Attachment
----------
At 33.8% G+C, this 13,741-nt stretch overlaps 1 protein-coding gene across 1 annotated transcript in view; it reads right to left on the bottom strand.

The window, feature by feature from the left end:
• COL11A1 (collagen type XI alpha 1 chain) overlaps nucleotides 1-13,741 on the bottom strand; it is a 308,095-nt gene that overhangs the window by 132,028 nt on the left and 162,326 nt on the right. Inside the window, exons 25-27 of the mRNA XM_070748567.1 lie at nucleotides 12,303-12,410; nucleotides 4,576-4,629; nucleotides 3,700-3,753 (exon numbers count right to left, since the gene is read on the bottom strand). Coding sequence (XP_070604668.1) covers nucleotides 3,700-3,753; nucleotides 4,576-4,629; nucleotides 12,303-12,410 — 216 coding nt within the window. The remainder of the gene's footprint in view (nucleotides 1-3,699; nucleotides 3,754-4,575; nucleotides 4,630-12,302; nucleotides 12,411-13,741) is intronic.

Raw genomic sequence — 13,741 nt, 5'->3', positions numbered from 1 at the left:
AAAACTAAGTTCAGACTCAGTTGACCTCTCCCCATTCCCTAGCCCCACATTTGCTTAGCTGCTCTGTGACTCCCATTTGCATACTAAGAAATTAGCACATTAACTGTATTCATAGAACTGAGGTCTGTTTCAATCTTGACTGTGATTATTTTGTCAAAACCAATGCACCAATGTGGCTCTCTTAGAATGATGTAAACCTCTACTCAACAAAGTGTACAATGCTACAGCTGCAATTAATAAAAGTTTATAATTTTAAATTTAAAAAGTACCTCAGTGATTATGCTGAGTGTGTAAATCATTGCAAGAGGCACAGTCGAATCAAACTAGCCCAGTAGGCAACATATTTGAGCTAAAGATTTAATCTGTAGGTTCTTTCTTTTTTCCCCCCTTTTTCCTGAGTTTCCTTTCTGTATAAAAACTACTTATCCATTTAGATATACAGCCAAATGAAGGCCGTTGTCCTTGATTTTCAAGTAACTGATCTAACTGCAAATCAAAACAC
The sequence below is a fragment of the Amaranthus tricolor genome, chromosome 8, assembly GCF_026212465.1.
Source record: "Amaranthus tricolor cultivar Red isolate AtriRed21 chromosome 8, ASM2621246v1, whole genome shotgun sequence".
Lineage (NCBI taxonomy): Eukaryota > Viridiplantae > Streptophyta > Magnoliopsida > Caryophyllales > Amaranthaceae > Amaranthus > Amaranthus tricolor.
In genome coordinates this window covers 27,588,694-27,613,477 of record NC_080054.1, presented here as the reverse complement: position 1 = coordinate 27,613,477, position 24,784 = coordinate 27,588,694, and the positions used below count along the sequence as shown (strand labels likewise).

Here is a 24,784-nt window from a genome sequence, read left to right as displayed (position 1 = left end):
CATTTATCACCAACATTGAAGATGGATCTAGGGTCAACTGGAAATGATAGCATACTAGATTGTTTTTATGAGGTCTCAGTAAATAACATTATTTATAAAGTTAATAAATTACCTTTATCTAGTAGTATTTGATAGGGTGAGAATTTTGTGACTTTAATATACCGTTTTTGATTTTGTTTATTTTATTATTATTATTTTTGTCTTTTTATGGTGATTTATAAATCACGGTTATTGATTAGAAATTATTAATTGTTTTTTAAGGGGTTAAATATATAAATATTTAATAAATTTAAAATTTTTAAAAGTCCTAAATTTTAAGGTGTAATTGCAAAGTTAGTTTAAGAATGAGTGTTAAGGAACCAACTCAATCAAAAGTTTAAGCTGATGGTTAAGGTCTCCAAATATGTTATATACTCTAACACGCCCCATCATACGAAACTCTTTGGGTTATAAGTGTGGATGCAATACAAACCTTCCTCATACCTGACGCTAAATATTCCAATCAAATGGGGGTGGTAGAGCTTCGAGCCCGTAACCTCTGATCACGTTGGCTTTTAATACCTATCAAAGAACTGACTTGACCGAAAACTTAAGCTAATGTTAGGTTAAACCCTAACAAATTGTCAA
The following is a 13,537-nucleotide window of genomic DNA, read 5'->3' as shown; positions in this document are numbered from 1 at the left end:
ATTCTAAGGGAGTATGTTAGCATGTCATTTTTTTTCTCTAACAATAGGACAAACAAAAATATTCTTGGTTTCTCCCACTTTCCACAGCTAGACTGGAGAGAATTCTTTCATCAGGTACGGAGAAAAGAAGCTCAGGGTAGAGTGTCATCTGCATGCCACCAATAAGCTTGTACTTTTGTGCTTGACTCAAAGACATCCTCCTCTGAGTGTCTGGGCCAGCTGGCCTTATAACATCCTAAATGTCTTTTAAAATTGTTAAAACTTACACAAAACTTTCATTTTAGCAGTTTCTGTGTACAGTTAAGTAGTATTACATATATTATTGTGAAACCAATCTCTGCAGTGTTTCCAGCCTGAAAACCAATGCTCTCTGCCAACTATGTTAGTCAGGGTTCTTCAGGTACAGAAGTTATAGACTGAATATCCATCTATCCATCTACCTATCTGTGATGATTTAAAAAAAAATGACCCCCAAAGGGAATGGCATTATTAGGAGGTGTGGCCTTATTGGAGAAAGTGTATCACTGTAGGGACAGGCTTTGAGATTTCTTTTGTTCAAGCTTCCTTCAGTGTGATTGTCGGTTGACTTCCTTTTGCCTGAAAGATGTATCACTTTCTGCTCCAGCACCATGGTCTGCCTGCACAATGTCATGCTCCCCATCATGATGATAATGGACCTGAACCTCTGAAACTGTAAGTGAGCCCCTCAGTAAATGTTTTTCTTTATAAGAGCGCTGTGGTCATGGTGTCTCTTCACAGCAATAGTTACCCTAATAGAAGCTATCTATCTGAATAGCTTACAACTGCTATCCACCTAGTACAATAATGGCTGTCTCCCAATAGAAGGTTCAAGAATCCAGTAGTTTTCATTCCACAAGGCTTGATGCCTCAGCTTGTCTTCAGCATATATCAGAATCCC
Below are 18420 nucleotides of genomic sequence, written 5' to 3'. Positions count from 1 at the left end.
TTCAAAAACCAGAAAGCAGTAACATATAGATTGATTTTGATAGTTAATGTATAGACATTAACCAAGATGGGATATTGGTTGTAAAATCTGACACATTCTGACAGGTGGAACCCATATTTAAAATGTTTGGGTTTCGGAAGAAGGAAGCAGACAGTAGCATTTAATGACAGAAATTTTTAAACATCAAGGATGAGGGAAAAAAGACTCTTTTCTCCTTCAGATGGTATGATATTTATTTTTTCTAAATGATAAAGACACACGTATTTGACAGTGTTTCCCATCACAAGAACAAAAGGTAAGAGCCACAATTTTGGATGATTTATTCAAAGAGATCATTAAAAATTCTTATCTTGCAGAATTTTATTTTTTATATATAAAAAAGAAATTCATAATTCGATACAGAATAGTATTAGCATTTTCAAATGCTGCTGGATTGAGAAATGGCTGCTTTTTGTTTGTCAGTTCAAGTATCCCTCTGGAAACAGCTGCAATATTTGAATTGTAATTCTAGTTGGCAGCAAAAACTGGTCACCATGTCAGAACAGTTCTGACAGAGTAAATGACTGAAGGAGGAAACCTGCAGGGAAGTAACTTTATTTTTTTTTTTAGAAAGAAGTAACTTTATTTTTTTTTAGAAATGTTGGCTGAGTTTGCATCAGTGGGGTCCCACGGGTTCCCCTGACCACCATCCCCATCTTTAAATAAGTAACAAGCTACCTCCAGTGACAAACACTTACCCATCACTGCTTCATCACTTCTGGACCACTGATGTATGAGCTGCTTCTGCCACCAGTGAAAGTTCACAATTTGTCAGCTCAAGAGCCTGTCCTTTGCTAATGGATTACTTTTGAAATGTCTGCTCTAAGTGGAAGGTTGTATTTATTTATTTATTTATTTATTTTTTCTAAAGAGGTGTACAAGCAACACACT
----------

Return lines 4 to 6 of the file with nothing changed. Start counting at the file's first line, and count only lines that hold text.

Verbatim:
Raw genomic sequence — 13,741 nt, 5'->3', positions numbered from 1 at the left:
AAAACTAAGTTCAGACTCAGTTGACCTCTCCCCATTCCCTAGCCCCACATTTGCTTAGCTGCTCTGTGACTCCCATTTGCATACTAAGAAATTAGCACATTAACTGTATTCATAGAACTGAGGTCTGTTTCAATCTTGACTGTGATTATTTTGTCAAAACCAATGCACCAATGTGGCTCTCTTAGAATGATGTAAACCTCTACTCAACAAAGTGTACAATGCTACAGCTGCAATTAATAAAAGTTTATAATTTTAAATTTAAAAAGTACCTCAGTGATTATGCTGAGTGTGTAAATCATTGCAAGAGGCACAGTCGAATCAAACTAGCCCAGTAGGCAACATATTTGAGCTAAAGATTTAATCTGTAGGTTCTTTCTTTTTTCCCCCCTTTTTCCTGAGTTTCCTTTCTGTATAAAAACTACTTATCCATTTAGATATACAGCCAAATGAAGGCCGTTGTCCTTGATTTTCAAGTAACTGATCTAACTGCAAATCAAAACAC
The sequence below is a fragment of the Amaranthus tricolor genome, chromosome 8, assembly GCF_026212465.1.